Heritage Florida Jewish News - Central Florida's Independent Jewish Voice

By David Bornstein
The Good Word 

10,000 Hours

 


When I was much, much younger I desperately wanted to be a musician.  It was something my parents never encouraged, and I didn’t have any close friends who missed hanging out in the afternoon because of their music lessons.  But I loved music. I loved the piercing sound of an electric guitar, the thrum of a bass guitar, the blast of a saxophone.  So I tried. I tried them all—guitar, sax, mandolin, bass. I even went so far as to take harmonica lessons, because I thought, “That at least I can master.” And in each case my instructor told me to practice at least a half hour a day, and I’d see improvement. Soon I’d be good.

But I wanted to be great. And what no one told me, what no one really knew at the time, is that there’s a general indicator of greatness based not on genius or innate ability or a prodigy’s luck, but on time—10,000 hours, to be precise.  For the normal Joe or Jane who practices a half hour a day, that equates to almost 55 years before greatness is achieved. And that’s a long time to wait.

In his book “Outliers,” Malcolm Gladwell makes the observation, based on numerous studies and case histories, that the difference between the first-chair violinist at Juilliard and the fourth-chair violinist at Kennesaw State may not be the natural musicianship of the individual, but how long it took them to reach 10,000 hours of practice. The child who sits in his or her room playing guitar for six or eight hours a day has a far better likelihood of becoming the next Eric Clapton by the time they’re in their early twenties than the child who practices the standard half hour to hour a day. It’s as simple as that.

Which leads to a few equally simple, and deeply profound questions we all ought to ask ourselves. What are we great at, and at what do we want to be great?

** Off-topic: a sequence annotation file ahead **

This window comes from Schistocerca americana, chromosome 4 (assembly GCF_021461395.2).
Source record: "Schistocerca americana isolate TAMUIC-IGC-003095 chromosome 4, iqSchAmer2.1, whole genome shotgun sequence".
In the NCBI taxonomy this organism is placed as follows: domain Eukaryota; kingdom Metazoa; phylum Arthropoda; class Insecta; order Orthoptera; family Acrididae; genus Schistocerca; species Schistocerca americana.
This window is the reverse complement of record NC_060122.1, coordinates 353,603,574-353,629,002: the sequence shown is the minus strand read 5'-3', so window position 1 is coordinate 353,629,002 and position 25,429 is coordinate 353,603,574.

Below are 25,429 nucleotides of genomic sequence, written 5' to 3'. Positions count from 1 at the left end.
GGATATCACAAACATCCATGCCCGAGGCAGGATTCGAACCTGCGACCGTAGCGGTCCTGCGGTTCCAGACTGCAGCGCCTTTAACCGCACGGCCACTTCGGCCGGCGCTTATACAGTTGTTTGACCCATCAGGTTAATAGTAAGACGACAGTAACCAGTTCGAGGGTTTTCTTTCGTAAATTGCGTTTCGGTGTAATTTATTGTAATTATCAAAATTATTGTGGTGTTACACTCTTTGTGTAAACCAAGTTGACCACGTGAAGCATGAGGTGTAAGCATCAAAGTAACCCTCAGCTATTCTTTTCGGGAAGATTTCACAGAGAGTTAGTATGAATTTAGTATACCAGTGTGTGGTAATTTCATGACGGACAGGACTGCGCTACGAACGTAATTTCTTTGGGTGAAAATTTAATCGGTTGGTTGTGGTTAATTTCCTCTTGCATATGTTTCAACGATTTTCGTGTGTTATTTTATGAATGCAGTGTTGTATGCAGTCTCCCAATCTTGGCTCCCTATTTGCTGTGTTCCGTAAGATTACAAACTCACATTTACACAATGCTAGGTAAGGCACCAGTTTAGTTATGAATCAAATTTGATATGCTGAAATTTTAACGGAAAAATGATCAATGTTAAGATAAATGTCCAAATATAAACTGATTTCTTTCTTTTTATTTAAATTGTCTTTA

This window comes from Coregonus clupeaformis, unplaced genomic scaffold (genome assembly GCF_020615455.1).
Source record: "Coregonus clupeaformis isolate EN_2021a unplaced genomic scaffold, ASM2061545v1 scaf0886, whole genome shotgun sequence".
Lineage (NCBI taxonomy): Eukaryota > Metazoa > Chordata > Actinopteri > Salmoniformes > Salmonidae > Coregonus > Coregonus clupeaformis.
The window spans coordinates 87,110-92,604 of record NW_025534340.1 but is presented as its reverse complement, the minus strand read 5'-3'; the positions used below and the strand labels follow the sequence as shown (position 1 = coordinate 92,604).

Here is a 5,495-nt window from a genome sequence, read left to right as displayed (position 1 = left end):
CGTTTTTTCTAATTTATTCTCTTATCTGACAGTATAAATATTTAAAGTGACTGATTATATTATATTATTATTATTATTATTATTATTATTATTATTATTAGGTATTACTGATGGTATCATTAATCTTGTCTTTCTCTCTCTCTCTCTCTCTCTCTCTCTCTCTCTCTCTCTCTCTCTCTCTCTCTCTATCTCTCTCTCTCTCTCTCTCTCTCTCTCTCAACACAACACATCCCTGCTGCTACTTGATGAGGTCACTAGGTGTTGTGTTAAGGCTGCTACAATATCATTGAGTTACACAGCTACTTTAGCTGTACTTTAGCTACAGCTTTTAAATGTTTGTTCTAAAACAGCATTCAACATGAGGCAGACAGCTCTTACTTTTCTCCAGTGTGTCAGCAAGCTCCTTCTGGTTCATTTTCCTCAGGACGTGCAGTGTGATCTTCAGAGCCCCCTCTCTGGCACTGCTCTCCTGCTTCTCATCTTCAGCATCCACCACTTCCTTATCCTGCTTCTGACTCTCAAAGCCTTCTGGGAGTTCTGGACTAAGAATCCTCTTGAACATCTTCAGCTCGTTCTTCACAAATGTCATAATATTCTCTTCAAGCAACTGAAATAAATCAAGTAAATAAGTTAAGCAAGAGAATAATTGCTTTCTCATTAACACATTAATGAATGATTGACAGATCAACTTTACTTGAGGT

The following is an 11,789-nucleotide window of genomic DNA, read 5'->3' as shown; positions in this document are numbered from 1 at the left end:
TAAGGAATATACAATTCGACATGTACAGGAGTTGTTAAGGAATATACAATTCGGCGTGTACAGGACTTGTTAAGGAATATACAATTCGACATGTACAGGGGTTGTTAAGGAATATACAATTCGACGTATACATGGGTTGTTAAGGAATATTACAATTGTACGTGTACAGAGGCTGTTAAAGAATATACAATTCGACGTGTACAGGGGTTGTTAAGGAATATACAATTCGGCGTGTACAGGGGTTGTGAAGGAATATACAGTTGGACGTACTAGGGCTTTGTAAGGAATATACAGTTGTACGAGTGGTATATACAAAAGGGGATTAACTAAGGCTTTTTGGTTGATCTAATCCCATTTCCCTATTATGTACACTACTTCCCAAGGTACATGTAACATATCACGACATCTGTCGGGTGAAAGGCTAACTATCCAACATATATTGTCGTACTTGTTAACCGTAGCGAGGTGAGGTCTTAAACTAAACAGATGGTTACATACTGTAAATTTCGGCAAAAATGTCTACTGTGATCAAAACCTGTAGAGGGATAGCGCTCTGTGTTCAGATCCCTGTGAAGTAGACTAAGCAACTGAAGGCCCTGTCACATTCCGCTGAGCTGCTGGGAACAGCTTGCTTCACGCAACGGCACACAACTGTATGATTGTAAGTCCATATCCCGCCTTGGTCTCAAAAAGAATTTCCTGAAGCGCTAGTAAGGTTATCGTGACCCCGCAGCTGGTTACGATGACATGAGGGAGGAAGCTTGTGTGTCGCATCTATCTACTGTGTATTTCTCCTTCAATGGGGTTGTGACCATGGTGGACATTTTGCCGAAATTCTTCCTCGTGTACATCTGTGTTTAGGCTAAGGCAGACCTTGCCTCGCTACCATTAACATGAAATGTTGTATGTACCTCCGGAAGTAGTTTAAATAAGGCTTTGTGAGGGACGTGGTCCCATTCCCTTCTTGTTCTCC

As American adults there’s something most of us are, if not great at, completely natural and at home with. What’s that? What great skill do we all share? (No, it’s not sleeping.) While it’s an important one, it’s also something that will both get us somewhere and anowhere at all.

Driving. From the age of 15 (in some cases earlier) we’ve been driving and driving, and put in thousands of hours without thinking about the effort involved. While we may not like the aggressiveness or thoughtlessness or bad habits of many drivers, we also drive cars without hesitation, fear, or concern.  We’re good at it.

In my personal case, while I gave up every instrument I tried to play, I have been writing since I was very young, and I’d like to think that my proficiency at this point is due, in part, to the fact that I’ve put in the requisite 10,000 hours (or more).

For those of you with desk jobs, for those who have been practicing law or medicine or actuarial work since you graduated from college, it’s ok for you to stretch back and acknowledge, if not your greatness, at least your high level competency and professionalism at this stage in your life (assuming you’ve worked at it and cared about it and have some brains going in, of course).

But it’s the second question I want you to consider. We make choices throughout our lives regarding how we spend our personal time. Outside of work. For ourselves. It may be practicing an instrument. It may be parenting, or shopping, or reading, or exercising or fishing or watching TV or driving around. But whatever it is, we spend a good amount of time doing it. And if we wanted, if we chose to take an hour every day to do something that made us better, imagine what kind of great we would eventually be.

Imagine if we spent an hour a day committed to study of the Torah or other religious texts? Imagine if we took an hour and devoted it to spiritual growth, or to helping those in need, or to learning about the universe, or the myriad questions about God and existence. Sure, this is heady stuff, but wouldn’t it be amazing, life changing, life affirming, if we dedicated an hour a day, and in a quarter century attained a level of human greatness that we otherwise never would have achieved?

The choice of how we spend our time is, of course, up to each of us. But the ability to become great? That is within each of us. 10,000 hours. That’s all it takes.

And that’s the good word.

The opinions in this column are those of the writer and not the Heritage or any other individual, agency or organization. Send your thoughts, comments, and critiques to the Heritage or email dsb328@gmail.com.

 

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